Looking ahead to the second half of the year, global oil production is expected to increase as both OPEC and non-OPEC countries are expected to increase oil supply to the market. The OPEC+ group is set to return 2 mb/d of production from August 2020 onwards, though this may not all ultimately translate into additional export volumes, as Saudi Arabia has pledged to keep its extra production for domestic use during the summer months when local power demand is higher. Non-OPEC oil production could also start to rebound, with global oil prices having stabilized above $40 per barrel in recent weeks. In addition, global refinery throughput is expected to increase by approximately 9 mb/d between the second quarter and fourth quarter of 2020, which would create additional crude oil demand. Although a portion of this additional supply may be sourced from oil being pulled out of inventory – both onshore and offshore – we should nevertheless anticipate an increase in crude tanker demand during the second half of the year. However, this may be offset by ships returning to the trading fleet from floating storage and, therefore, the relative balance between recovering tanker demand and increasing fleet supply will determine crude tanker spot rates. Overall, we expect a relatively weaker crude tanker market during the second half of 2020, especially compared to the strong first half of 2020.
The long-term outlook remains very difficult to forecast due to significant uncertainties over the strength and pace of a potential oil demand recovery, with much depending on how various countries and regions manage to contain the spread of COVID-19 over the coming months. However, we remain encouraged by supportive fleet supply fundamentals, with the tanker orderbook currently at a 24-year low when measured as a percentage of the existing fleet. We are yet to see any meaningful tanker scrapping this year, but a period of lower rates could lead to higher levels of removals over the coming months, which would help limit fleet supply growth. Finally, new tanker ordering remains extremely low, and will likely remain so in the near future. Overall, we expect low levels of tanker fleet growth for at least the next two years.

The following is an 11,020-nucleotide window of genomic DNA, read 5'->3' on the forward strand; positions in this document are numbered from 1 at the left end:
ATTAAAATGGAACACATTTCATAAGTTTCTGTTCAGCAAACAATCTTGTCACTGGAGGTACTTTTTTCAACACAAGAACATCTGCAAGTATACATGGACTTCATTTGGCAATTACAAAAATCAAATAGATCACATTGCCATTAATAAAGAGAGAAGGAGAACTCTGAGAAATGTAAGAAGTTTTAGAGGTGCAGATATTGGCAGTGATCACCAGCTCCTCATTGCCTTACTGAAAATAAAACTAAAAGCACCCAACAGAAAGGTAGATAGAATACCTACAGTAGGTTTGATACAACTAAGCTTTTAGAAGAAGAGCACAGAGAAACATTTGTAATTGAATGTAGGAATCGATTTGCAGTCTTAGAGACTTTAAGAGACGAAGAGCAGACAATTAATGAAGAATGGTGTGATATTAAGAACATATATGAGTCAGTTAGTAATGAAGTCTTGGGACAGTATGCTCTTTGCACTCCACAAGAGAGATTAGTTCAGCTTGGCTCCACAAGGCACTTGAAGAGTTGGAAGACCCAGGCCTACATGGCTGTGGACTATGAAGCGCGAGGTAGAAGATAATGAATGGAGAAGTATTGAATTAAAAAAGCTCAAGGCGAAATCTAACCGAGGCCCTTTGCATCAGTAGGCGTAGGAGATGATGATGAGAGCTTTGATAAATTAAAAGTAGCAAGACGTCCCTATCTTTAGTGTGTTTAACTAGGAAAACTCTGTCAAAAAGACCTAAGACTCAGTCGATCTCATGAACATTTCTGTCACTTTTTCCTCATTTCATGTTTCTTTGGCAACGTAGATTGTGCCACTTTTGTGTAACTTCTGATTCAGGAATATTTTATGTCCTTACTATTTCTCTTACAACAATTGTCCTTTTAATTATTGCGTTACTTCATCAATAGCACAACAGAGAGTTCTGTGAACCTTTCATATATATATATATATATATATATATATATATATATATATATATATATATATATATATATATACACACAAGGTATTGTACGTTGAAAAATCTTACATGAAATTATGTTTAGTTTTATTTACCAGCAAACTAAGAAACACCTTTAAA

In summary, the tanker market looks set for a more challenging period in the coming months following a very strong first half of the year. Although the demand outlook is highly uncertain, we remain encouraged by the tanker fleet supply fundamentals which appear much more favourable compared to prior market cycles.
The following table highlights the operating performance of the Company’s time-charter vessels and spot vessels trading in revenue sharing arrangements (RSAs), voyage charters and full service lightering, in each case measured in net revenues(i) per revenue day, or time-charter equivalent (TCE) rates, before off-hire bunker expenses and fees associated with vessels exiting the RSAs:
(i) Net revenues is a non-GAAP financial measure. Please refer to “Definitions and Non-GAAP Financial Measures” for a definition of this term.
(ii) Revenue days are the total number of calendar days the Company’s vessels were in its possession during a period, less the total number of off-hire days during the period associated with major repairs, dry dockings or special or intermediate surveys. Consequently, revenue days represent the total number of days available for the vessel to earn revenue. Idle days, which are days when the vessel is available to earn revenue but is not employed, are included in revenue days.
(iii) Includes vessels trading in the Teekay Suezmax RSA, Teekay Suezmax Classic RSA and non-pool voyage charters.
(iv) Prior to January 1, 2020, includes vessels trading in the Teekay Aframax RSA, Teekay Aframax Classic RSA, non-pool voyage charters and full service lightering voyages. Subsequent to January 1, 2020, includes Aframax vessels trading in the Teekay Aframax RSA, non-pool voyage charters and full service lightering voyages.
(v) Prior to January 1, 2020, includes vessels trading in the Teekay Taurus RSA and non-pool voyage charters. Subsequent to January 1, 2020, includes LR2 vessels trading in the Teekay Aframax RSA, non-pool voyage charters, and full service lightering voyages.
Third Quarter of 2020 Spot Tanker Rates Update
Below is Teekay Tankers’ spot tanker fleet update for the third quarter of 2020 to-date:
The portion of the Suezmax fleet trading on the spot market has secured TCE rates per revenue day of approximately $24,800 on average, with 57 percent of the available days fixed(1); and
The portion of the Aframax and LR2 fleet trading on the spot market has secured TCE rates per revenue day of approximately $15,200 on average, with 47 percent of the available days fixed(2)(3).
(1) Combined average TCE rate includes Teekay Suezmax RSA and non-pool voyage charters.
(2) Combined average TCE rate includes Teekay Aframax RSA, non-pool voyage charters and full service lightering voyages.
(3) As of January 1, 2020, the Company’s Aframax tankers and LR2 product tankers, excluding those employed under non-pool voyage charters and full service lightering voyages, are operating as a combined RSA under the Teekay Aframax RSA.
Teekay Tankers’ Fleet
The following table summarizes the Company’s fleet as of July 31, 2020:
As at June 30, 2020, the Company had total liquidity of $467.5 million (comprised of $167.9 million in cash and cash equivalents and $299.6 million in undrawn capacity from its credit facilities) compared to total liquidity of $368.1 million as at March 31, 2020.
Source: Teekay Tankers